Summary: The children of the Presbyterian Sunday School were treated to a festival on New Year's Eve. Rev. J. W. Wightman of Greencastle and Rev. Niccolls addressed the scholars. The scholars then sang several pieces of sacred music, and were then each given a present of a package of sweetmeats. The church was beautifully decorated, and the exercises "were of a peculiarly interesting character."
(Names in announcement: Rev. J. W. Wightman, Rev. Mr. Niccolls)
A Rebel Raid
(Column 2)
Summary: There are rumors that General Early is contemplating a raid up the Valley of Virginia, though the editors do not put much stock in it.
Full Text of Article:

There are indications that the rebel General Early comtemplates [sic] a movement up the Valley of Virginia, and perhaps on this side of the Potomac. He has been hovering, with a considerable force, about Strasburg: and the last advices [sic] from Winchester state that our pickets have been driven in. We have come to believe that speculation upon army movements amounts to very little, and have concluded patiently to wait the upshot of events; we advise our readers to "Keep their powder dry" and follow the same course.

The Banner Town
(Column 2)
Summary: The editors print a report from Greencastle which informs them that that town has filled its quota of volunteers with a subscription drive for bounties. The editors ask, "Is there any valid reason why Chambersburg should not be the second on the list?"
Recruiting Station
(Column 2)
Summary: Captain Ward of Company D, 11th Pennsylvania Cavalry, has been detailed to open a recruiting office in Chambersburg. His office is in the room lately occupied by Snively Strickler, Esq., and any patriotic citizens who "wish to accept the large bounties now offered by the Government and the Borough of Chambersburg" should go see him.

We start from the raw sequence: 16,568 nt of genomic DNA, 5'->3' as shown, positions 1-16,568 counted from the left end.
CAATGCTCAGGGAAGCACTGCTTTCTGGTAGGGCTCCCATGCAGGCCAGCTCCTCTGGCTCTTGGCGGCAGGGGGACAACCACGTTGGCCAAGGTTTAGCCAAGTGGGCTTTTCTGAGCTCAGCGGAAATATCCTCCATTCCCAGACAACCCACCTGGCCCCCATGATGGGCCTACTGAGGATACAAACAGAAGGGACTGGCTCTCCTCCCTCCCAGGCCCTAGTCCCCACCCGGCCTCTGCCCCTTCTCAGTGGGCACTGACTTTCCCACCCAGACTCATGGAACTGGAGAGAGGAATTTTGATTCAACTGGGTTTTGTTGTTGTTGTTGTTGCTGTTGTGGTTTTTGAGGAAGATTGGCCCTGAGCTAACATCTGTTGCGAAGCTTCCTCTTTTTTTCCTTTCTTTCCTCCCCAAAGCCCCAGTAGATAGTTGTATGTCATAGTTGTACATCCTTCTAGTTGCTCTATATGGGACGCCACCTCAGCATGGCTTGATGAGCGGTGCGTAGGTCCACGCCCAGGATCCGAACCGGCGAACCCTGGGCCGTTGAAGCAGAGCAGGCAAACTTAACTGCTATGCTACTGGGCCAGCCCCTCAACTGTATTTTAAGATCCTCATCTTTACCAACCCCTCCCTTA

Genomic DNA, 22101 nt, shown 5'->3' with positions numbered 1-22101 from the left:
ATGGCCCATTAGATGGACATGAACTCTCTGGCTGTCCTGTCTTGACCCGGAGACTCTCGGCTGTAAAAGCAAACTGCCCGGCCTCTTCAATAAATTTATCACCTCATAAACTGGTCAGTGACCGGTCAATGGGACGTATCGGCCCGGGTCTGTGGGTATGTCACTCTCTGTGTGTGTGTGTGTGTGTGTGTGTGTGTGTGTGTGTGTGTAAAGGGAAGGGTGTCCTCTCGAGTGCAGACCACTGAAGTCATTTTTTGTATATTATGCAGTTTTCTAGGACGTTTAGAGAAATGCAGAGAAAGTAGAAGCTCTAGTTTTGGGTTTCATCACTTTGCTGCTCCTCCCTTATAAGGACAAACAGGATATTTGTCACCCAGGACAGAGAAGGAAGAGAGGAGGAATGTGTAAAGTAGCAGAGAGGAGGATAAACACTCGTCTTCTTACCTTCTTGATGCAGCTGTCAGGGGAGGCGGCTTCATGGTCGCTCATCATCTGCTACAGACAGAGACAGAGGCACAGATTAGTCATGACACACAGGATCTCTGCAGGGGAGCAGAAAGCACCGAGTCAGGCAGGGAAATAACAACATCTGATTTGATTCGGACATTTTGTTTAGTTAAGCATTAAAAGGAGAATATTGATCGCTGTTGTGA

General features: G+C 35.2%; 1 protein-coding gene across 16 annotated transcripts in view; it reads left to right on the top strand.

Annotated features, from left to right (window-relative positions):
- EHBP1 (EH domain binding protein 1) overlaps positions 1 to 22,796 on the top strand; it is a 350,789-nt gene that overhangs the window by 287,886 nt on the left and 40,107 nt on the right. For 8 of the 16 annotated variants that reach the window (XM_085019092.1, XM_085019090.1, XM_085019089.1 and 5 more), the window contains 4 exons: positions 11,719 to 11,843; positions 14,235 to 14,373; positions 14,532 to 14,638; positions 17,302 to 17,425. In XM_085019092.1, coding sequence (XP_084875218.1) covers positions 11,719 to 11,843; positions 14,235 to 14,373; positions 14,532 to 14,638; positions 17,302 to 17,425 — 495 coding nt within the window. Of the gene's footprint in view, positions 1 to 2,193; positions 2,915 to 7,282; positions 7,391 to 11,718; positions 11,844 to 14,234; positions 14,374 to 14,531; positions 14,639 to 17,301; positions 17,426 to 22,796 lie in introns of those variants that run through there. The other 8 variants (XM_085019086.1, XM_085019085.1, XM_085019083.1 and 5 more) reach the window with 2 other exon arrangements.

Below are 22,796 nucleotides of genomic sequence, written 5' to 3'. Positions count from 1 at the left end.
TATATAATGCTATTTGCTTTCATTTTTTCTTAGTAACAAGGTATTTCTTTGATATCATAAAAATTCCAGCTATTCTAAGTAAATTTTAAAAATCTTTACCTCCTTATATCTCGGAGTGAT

(Names in announcement: Captain Ward, Snively StricklerEsq.)
Re-enlistments Credited on Quota
(Column 2)
Summary: The War Department has decided to credit the states with the men who have re-enlisted, as part of their quota of 300,000. It is expected that 75,000 men will be obtained in that way; 120,000 more are expected to volunteer, leaving about 100,000 to be drafted.
A Large Porker
(Column 2)
Summary: Lawrence Berger of Hamilton Township recently slaughtered a two-year-old hog which yielded over 600 pounds of clean meat.
(Names in announcement: Lawrence Berger)
From the Valley of Virginia
(Column 3)
Summary: A report of a skirmish between the 21st Penn. Cavalry and a Confederate party near Winchester. General Early is reportedly in Middletown with 5,000 men.
(Column 5)
Summary: Thomas Metcalf and Sarah Paxton (daughter of Hon. W. W. Paxton), of Chambersburg, were married on January 5.
(Names in announcement: Rev. Thomas Barnhart, Thomas Metcalf, Sarah C. Paxton, Hon. W. W. Paxton)
(Column 5)
Summary: Michael Rider of Peters Township, and Jinnie Fritz of Warren Township, were married on December 29.
(Names in announcement: Michael Rider, Jinnie Fritz, Rev. Thomas Barnhart)
(Column 5)
Summary: John B. Davison and Martha A. Young (eldest daughter of Jacob Young, Esq.) of Antrim Township were married on December 29 at the residence of the bride's parents.
(Names in announcement: Rev. W. R. H. Deatrich, John Davison, Martha A. Young, Jacob YoungEsq.)
(Column 5)
Summary: David Over died on December 29 at age 59.
(Names in announcement: David Over)
(Column 5)
Summary: Private W. H. Goldsmith of Company L, 21st Penn. Cavalry, died on January 3 in Fayetteville, aged 18 years, 10 months and 3 days.
(Names in announcement: Private W. H. Goldsmith)

-Page 06-

Description of Page: Classified advertisements

-Page 07-

Description of Page: Agricultural advice and classified advertisements

-Page 08-

Description of Page: Four columns of classified advertisements

The Next President--Who Shall He be
(Column 1)
Summary: The writers suggest that the next president should be a man from outside Washington, youthful, with military experience--strong, skillful, and free of the influences of "old political bonds."
Origin of Article: Journal of Commerce